Although Talmage played the cornet and prepared a number or two each Christmas for our family party, he could hardly “hold his lip” to keep up with the rigorous schedule outlined by our enthusiastic son Stan, who played the trumpet. So he kept up with Stan’s current tunes by whistling them. Although he could whistle most of the trumpet music—at work he was known as “the whistler himself”—violin music was another challenge. He struggled to meet it, however, and eventually he was able to whistle the Bach double violin concerto the two girls were practicing.
He often came home with a record or a tape in order to listen to the concerto or sonata one of the children was currently learning. One day he came home eager to play a new classical record only to be greeted by loud rock music. He showed righteous indignation, and later, when the children had calmed down, he called them together and talked with them about music that promotes the Spirit of God and that which promotes the spirit of the adversary. He told them that he had spent time, money, and energy to introduce them to the finest of musical literature and that he was disappointed with their choice.
Holidays at our house began with appropriate music. During the Christmas season we listened to the Messiah; on vacation the Grand Canyon Suite; on the Fourth of July, Sousa marches; and in the spring, The Creation. Talmage would start the morning by playing the record. He would sing a few stanzas—“And the glory, the glory of the Lord shall be revealed”—only to be answered by a voice from up- or downstairs.
On our family vacations one child would get on a log in the middle of the lake and begin singing music from an opera, and another member of the family would recognize the music and join in. At times we made up our own words spontaneously to the tune of a piece of classical music. One of the girls might sing, “And where is my brown skirt? I thought it was right here. Oh, dear, Oh, dear! My brown skirt,” to the tune of an aria from Madame Butterfly. My husband always answered with something appropriately clever. Once, in response to the question, “How are the girls, the girls, the girls?” he sang, “Kris is in a hiss, Kath is in a wrath, and Buff [Elizabeth, their friend] is in a huff.”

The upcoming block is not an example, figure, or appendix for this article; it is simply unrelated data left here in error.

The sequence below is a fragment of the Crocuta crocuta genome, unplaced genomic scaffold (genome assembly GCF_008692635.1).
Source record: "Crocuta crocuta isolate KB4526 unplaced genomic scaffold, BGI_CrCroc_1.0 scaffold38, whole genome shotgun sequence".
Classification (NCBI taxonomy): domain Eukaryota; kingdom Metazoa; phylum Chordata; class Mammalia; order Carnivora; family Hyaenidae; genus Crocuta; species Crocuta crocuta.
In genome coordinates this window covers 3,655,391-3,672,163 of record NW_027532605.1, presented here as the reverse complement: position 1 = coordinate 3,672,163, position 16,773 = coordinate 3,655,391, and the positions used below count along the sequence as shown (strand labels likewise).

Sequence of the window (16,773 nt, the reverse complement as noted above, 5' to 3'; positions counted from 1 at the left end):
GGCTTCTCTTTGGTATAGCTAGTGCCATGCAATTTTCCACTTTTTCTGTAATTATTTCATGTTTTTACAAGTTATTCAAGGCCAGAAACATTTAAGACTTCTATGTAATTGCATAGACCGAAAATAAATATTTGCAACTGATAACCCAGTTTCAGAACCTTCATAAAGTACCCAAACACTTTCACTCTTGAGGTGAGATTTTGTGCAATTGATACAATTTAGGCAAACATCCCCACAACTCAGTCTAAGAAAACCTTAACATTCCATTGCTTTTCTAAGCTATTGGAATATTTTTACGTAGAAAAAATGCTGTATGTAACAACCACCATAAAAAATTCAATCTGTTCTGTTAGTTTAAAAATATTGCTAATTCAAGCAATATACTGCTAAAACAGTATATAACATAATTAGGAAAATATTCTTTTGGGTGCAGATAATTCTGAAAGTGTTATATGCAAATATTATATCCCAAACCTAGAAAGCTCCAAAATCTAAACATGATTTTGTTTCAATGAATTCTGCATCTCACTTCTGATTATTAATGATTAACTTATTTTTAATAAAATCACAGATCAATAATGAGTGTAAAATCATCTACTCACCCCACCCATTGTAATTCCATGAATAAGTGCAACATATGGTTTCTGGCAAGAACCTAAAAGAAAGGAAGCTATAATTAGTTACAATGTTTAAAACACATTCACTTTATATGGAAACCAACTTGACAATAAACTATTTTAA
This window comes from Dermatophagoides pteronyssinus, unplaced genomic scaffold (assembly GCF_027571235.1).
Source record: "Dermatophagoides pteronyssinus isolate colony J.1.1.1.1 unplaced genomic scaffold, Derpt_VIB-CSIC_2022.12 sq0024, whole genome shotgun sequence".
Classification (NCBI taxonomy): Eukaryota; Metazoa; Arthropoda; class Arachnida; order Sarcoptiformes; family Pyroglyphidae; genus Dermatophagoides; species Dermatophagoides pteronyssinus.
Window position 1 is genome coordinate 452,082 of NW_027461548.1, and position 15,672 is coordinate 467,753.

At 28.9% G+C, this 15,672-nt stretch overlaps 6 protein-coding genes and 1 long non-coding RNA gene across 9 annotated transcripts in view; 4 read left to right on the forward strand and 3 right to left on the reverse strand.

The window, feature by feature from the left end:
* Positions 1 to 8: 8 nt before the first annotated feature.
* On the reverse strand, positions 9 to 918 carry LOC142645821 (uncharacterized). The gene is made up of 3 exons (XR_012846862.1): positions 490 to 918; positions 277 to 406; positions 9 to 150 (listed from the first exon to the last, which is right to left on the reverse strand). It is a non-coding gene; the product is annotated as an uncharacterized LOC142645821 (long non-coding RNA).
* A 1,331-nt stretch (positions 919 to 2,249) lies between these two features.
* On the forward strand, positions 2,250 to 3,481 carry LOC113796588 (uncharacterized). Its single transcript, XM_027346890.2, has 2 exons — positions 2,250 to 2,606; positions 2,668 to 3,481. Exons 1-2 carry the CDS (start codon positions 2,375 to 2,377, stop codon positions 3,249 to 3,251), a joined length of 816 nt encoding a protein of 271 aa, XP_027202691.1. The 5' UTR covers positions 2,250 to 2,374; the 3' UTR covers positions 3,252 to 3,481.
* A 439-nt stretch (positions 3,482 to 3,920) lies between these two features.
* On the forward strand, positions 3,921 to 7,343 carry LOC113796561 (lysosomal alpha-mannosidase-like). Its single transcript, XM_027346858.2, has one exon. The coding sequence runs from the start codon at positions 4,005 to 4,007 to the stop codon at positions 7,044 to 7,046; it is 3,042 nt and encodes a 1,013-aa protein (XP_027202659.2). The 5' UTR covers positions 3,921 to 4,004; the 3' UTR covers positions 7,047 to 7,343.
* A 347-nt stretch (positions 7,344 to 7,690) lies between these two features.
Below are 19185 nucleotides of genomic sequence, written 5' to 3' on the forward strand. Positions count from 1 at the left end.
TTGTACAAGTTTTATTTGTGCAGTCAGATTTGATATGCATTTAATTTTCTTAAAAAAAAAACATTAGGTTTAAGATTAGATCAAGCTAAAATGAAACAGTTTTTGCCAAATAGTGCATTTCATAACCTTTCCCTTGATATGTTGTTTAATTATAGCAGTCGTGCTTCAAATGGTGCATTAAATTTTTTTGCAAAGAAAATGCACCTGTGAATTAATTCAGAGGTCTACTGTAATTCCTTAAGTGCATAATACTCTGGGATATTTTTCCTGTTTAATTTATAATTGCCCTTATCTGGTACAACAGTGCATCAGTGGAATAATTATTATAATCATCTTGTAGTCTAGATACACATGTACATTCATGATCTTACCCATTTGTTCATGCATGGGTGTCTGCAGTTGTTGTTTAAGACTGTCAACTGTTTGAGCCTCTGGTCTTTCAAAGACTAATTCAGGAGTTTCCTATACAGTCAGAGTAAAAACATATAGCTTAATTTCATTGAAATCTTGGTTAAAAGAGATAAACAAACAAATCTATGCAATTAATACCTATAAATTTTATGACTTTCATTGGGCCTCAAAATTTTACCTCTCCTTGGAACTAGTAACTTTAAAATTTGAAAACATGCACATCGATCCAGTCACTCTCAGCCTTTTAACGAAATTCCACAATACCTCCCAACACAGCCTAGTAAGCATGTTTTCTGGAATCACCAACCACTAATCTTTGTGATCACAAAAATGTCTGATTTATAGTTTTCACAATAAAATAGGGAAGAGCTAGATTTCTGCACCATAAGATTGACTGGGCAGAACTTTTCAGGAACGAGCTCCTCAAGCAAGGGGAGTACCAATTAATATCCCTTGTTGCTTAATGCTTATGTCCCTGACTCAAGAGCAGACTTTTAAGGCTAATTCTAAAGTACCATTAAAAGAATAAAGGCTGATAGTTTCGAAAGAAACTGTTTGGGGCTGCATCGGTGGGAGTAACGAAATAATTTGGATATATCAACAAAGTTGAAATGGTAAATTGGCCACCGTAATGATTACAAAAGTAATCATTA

One year, when our son Stan was preparing to play at the state fair immediately upon returning from our family vacation at Lake Powell, his father encouraged him to bring his trumpet with him to get in his daily practice. In my mind I can still see our son standing at dusk on the cliffs of Mokey Canyon, playing a golden trumpet that glistened in the setting sun. I can almost hear the resounding notes—beginning with Handel’s “The Trumpet Shall Sound” and ending with a Hayden concerto echoing in that resonance chamber created by cliffs rising hundreds of feet toward heaven. Stan seemed like an angel trumpeting the glory of God. With his devoted father to listen with me, I felt as though heaven had come to earth.
For one vacation, we were invited to visit Aunt Eunice’s home on Puget Sound—a once-in-a-lifetime opportunity. With seven family members in one car, my husband limited the number and size of the suitcases. But when each of us had produced his or her allotment of belongings, there was still room in the trunk—and everyone ran to get his or her desired treasure to fill the space.
But each was thwarted. Their father had left room on purpose so that we could take the musical instruments—including the cello! We had a family string quartet; to him, it wouldn’t seem like a vacation without music. So when the green Oldsmobile pulled out of the driveway, each person had a suitcase and an instrument—well, everyone except Daddy, who was willing to tuck his things in around the spare tire.
Throughout the years, the children were involved in recitals, concerts, orchestra rehearsals, voice lessons, and school musicals. Each was a special event in the life of a father who was a music devotee. Even the unexpected call from a local voice teacher didn’t bother him. I answered the telephone, and the woman said, “Mrs. Nielsen, I’m a little embarrassed to call you, but I wonder if you would like to pay for Kate’s voice lessons?”
“Voice lessons!” I exclaimed. I didn’t even know that she could sing. Certainly I didn’t know she was taking lessons.
“Well,” the teacher explained, “she has been studying for about six months now and is doing very well.”
When I told my husband of our indebtedness for Kate’s voice lessons, he exclaimed, “How wonderful that she has had enough confidence to get her own teacher and begin!”
The house is empty now of our musicians, but their music remains. My husband taped it—from grade school to graduation. In the evenings, between the dusk and the daylight, he still enjoys his children’s hour of music.